Stop scam­mers and phish­ers in their tracks

Maryland Independent - - Community Forum -

They’re scam­mers. They’re phish­ers. They’re crooks.

And as tech­nol­ogy be­comes more so­phis­ti­cated, so do the bad guys.

They have seem­ingly come in waves this sum­mer. First, there was a phone scam from call­ers pre­tend­ing to be from the In­ter­nal Rev­enue Ser­vice. The caller claims to be from the IRS, de­mand­ing pay­ment on an over­due bal­ance — which, of course, the tax­payer does not owe.

On top of that, Mary­land Comp­trol­ler Pe­ter Fran­chot (D) warned about a phish­ing scam that tar­gets tax pre­par­ers them­selves. The cul­prits send emails to tax pro­fes­sion­als that pur­port to con­tain im­por­tant soft­ware up­dates, but ac­tu­ally in­fect their com­put­ers with mal­ware.

Then last week, the South­ern Mary­land Elec­tric Co­op­er­a­tive is­sued a warn­ing about scam­mers at­tempt­ing to steal from SMECO cus­tomers. Ac­cord­ing to Tom Den­ni­son, manag­ing di­rec­tor of gov­ern­ment and pub­lic af­fairs for the co­op­er­a­tive, thieves “fre­quently prey on the el­derly and peo­ple who speak English as a sec­ond lan­guage. But lately, busi­nesses have been tar­geted.” Since busi­nesses gen­er­ally have higher elec­tric bills than res­i­den­tial cus­tomers, they’re more at­trac­tive to scam­mers look­ing for a big­ger pay­day.

In one in­ci­dent, Den­ni­son said, a busi­ness owner in South­ern Mary­land re­ceived a call, telling him his power would be cut off within an hour if he did didn’t make a pay­ment. He “was fo­cused on a ma­jor event he was prepar­ing for, and he be­came alarmed,” Den­ni­son said. “Rather than tak­ing a few min­utes to con­tact SMECO di­rectly to check his ac­count, he made a pay­ment over the phone to the fraud­u­lent caller.”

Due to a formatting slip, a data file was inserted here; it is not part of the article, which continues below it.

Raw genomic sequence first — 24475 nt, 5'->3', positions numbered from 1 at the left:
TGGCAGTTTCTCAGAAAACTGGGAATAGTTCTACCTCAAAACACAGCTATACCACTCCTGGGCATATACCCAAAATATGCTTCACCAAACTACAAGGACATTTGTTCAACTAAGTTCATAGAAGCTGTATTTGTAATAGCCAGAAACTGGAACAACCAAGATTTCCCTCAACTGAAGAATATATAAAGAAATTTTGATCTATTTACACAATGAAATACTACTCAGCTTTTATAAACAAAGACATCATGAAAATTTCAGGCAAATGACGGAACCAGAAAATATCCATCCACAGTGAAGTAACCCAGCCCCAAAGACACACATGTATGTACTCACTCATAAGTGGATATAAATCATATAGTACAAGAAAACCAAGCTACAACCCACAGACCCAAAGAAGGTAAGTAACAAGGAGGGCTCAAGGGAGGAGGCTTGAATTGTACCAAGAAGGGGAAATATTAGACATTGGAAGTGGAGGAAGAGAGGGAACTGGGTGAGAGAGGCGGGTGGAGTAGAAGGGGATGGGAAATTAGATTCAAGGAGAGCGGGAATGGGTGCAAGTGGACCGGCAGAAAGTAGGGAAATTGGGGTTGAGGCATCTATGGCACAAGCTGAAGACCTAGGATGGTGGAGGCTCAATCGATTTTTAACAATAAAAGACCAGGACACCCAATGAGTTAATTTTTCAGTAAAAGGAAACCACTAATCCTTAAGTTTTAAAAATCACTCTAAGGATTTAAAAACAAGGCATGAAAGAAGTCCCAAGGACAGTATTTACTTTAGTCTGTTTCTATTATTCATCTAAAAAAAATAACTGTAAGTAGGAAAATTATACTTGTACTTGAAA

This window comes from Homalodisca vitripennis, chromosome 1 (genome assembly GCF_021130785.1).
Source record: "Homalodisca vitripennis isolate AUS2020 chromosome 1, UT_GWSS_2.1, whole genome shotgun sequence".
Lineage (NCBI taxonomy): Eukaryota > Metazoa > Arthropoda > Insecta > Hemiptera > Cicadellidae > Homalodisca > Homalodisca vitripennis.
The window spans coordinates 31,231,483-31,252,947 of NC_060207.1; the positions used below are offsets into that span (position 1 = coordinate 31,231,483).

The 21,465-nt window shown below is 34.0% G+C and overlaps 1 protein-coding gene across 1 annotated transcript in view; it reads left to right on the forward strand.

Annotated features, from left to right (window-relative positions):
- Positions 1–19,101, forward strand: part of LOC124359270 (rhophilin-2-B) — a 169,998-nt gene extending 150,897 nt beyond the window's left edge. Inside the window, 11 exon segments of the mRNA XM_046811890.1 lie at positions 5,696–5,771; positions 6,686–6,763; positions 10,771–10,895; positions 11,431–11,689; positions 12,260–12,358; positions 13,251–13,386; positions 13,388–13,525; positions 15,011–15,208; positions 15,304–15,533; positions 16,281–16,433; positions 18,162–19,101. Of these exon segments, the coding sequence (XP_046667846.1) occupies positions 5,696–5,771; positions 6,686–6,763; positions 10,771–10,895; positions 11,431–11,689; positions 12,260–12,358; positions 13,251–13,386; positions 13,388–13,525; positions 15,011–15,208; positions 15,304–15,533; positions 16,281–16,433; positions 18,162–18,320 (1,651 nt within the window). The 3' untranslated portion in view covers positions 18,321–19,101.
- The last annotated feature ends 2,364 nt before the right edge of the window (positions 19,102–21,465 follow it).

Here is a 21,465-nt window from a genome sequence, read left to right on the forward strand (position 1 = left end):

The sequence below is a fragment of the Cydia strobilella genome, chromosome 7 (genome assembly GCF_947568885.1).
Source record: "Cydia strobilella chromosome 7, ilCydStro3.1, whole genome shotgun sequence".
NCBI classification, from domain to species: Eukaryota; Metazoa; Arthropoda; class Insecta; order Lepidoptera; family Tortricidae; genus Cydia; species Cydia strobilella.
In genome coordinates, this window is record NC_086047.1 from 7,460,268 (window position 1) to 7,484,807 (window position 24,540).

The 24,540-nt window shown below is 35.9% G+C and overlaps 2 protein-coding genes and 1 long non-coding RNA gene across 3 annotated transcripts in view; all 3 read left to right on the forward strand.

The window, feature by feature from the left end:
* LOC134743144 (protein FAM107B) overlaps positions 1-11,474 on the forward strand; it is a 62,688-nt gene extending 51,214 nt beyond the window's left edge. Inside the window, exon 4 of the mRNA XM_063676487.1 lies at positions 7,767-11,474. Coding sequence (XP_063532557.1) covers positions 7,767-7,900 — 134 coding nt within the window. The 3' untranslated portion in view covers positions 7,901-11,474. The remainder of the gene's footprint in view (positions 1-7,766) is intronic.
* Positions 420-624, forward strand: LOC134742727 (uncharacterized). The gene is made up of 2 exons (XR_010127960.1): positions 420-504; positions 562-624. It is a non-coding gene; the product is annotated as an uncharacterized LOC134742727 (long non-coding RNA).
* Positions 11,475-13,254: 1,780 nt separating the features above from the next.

Bo­gus call­ers can make the name of the util­ity ap­pear on a customer’s caller ID. Scam­mers have also im­proved their abil­ity to du­pli­cate voice record­ings. “Some … are pretty con­vinc­ing,” Den­ni­son said. “A scam­mer who pro­vided a call-back num­ber even used voice prompts that were recorded from SMECO’s phone sys­tem.”

So what’s a per­son to do to keep from get­ting robbed over the phone or com­puter? Fran­chot says the IRS never calls peo­ple de­mand­ing pay­ment.

And Den­ni­son said SMECO has a spe­cific pro­to­col for con­tact­ing cus­tomers. He guar­an­tees that any un­known caller who gives an ur­gent dead­line and threat­ens to cut off elec­tric­ity within an hour or two does not work for SMECO. The util­ity will al­ways mail a ter­mi­na­tion no­tice if pay­ment is past due. Den­ni­son said SMECO calls cus­tomers who owe a past-due bal­ance us­ing an au­to­mated phone sys­tem with a recorded mes­sage. Fur­ther­more, he said, be­fore ser­vice is ter­mi­nated, a SMECO col­lec­tor will knock on the customer’s door first.

As al­ways, a lit­tle com­mon sense goes a long way to ward off scam­mers and phish­ers. Don’t give out per­sonal or ac­count in­for­ma­tion, user names or pass­words to unau­tho­rized call­ers or email­ers. And never agree to meet a caller or emailer at a bank or store to dis­cuss a bill or pay­ment.

If you’re in doubt about the le­git­i­macy of a call about elec­tri­cal ser­vice, hang up and call SMECO’s 24-hour con­tact cen­ter at 1-888-440-3311, or see Those who sus­pect an IRS scam should call 1-800366-4484 or see re­port-phish­ing.

Be smart. Be care­ful. Stop the crooks be­fore they can start.

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